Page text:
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Fellowship of Saints and Sinners

The sixteenth century father of Protestantism, Martin Luther, knew that human beings simultaneously crave and rebel against freedom. We find it difficult to be free even when freedom is the very thing we are in search of: we enslave ourselves and others with all kinds of dictates and systems of oppression- sometimes in the name of liberty itself.  Which is why we need Jesus.

In “A Treatise on Christian Liberty” (known more famously as “Freedom of a Christian,” Luther sought to remind his readers that “the one thing, and only one thing necessary” for Christian life and freedom in the Spirit of Christ was “the Word of God, the Gospel of Christ.”  In other words, knowing Jesus and His Word is the only thing necessary to live freely, abundantly and ethically in and for the world around us.  Nothing else is required.  No secret handshake, no country club pass, and certainly not any one political party platform.

Centuries following Luther, it appears that at least one  influential segment of modern-day Protestants has been challenging the view that Christian freedom could be so simple and unrefined.  Liberty University, founded by the late televangelist Jerry Falwell and self-described as “the largest Christian university in the world,” was in the spotlight recently when presidential hopeful Rick Perry visited.  The school’s chancellor, Jerry Falwell Jr., took the opportunity to clarify that the university’s strong Christian credentials do not mean only Christian candidates are eligible for admission.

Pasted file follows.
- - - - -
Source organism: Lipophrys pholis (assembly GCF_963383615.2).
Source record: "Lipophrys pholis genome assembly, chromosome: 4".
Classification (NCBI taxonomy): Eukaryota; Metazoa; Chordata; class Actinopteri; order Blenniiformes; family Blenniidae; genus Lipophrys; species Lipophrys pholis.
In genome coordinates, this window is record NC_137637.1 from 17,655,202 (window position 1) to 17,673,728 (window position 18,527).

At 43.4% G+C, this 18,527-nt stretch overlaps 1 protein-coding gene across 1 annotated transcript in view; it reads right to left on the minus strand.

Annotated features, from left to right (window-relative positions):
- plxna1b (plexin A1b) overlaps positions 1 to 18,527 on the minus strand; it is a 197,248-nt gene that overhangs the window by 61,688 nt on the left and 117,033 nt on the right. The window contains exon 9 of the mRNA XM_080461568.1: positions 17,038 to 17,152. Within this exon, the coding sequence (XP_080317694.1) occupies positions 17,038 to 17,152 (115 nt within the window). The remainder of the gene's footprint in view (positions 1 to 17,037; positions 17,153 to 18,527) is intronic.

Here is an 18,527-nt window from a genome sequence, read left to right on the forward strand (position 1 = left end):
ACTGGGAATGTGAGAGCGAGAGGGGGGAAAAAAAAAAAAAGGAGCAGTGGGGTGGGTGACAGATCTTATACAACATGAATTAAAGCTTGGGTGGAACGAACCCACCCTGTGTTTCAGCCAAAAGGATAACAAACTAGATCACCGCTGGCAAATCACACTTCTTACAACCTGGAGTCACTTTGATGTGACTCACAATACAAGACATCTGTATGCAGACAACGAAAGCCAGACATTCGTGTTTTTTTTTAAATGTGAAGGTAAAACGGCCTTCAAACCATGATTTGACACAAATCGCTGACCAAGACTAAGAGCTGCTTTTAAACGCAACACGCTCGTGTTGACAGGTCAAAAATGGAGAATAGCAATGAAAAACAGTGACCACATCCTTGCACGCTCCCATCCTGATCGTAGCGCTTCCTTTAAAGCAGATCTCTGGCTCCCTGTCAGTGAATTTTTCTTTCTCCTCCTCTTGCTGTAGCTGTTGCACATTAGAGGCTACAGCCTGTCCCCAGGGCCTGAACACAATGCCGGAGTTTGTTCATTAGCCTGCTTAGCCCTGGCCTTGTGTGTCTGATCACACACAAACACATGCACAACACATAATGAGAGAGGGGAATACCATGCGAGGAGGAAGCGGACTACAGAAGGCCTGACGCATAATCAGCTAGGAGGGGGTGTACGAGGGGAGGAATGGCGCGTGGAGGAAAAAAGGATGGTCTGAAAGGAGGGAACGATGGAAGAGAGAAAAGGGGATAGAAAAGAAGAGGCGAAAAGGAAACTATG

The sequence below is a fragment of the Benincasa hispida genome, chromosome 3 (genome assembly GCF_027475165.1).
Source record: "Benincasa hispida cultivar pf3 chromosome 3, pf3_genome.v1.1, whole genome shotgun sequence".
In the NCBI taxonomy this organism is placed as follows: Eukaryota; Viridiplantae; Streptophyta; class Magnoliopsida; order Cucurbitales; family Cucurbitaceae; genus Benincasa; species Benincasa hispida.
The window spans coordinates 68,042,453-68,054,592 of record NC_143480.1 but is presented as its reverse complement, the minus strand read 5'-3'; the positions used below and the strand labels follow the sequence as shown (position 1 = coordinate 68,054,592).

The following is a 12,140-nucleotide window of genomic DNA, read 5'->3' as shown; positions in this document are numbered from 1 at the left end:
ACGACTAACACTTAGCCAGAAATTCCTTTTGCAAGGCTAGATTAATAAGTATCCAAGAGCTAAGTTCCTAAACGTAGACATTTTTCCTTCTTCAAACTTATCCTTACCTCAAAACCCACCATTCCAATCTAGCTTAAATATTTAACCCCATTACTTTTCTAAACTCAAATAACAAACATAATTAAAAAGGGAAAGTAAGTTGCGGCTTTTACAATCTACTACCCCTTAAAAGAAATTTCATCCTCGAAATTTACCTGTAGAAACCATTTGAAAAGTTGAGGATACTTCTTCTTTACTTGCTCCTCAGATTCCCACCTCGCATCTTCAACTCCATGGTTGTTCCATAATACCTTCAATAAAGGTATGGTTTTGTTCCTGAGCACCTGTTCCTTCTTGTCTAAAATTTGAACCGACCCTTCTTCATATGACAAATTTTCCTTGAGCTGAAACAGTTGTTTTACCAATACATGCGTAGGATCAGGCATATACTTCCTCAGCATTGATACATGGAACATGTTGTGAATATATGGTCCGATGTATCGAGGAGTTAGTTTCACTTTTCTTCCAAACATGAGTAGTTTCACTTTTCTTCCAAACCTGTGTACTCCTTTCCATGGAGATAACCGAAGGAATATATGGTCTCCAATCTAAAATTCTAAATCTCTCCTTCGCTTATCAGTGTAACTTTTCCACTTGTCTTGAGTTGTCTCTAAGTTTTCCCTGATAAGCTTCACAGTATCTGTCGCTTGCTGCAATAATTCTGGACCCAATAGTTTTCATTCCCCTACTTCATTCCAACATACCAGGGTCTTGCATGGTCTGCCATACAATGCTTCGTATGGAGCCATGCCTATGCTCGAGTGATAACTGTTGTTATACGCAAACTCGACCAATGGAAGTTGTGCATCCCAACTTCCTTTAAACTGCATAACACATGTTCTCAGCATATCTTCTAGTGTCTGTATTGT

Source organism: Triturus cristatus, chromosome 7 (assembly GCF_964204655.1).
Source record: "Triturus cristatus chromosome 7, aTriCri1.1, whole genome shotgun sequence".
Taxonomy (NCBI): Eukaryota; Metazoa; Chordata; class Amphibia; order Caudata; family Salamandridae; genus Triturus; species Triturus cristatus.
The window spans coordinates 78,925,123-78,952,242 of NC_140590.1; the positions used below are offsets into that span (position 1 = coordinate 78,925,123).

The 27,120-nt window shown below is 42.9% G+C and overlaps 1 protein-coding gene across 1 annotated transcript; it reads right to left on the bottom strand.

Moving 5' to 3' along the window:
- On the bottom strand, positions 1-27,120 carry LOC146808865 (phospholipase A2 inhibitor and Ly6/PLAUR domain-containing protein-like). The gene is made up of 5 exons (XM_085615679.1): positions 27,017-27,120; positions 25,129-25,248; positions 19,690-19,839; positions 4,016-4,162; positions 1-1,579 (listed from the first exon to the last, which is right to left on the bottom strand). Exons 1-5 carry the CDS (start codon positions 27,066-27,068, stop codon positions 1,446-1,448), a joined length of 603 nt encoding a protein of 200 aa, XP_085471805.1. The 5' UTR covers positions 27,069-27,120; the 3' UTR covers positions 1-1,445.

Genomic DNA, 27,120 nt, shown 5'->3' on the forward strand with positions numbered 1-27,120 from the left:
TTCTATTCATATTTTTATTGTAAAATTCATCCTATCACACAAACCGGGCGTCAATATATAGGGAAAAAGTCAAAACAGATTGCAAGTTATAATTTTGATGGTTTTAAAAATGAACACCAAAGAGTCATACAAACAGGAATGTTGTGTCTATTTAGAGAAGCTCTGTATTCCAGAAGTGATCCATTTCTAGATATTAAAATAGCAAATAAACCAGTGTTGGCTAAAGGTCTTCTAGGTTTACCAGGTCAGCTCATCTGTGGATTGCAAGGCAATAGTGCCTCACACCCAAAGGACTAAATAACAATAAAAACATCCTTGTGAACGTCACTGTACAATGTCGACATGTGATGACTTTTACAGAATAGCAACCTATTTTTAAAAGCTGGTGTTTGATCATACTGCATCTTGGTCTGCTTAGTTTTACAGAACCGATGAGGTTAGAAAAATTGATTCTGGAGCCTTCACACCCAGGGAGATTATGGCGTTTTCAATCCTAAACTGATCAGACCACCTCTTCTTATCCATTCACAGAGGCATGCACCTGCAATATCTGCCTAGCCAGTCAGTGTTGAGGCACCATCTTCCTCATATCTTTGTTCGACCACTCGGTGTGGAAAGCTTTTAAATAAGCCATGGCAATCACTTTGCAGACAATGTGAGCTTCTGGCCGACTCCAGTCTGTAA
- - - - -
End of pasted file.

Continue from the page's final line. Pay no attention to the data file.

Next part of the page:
“We don’t encourage our students to have a litmus test based on a candidate’s  theology,” Falwell said, in an interview Wednesday with National Public Radio. “But the  issues are what we care about, where they stand on all the issues that matter — social  conservatives to fiscal conservatives — and that’s always been our position.”

Which leaves me a bit confused: is or is not Liberty University a “Christian” university, as opposed to a university for “social conservatives” and “fiscal conservatives” (“Republicans” in other words)?  If the key criterion for admission is actually where candidates “stand on…the issues that matter” to social and fiscal conservatives, as opposed to faith in and relationship with Jesus Christ, would it not be better to change the university’s motto from “40 Years of Training Champions for Christ” to “40 Years of Training Champions for the Republican Party”? The university might even consider dropping the adjective “Christian” wherever it appears in their public relations materials and maybe replacing it with “Republican.”  Just a thought.

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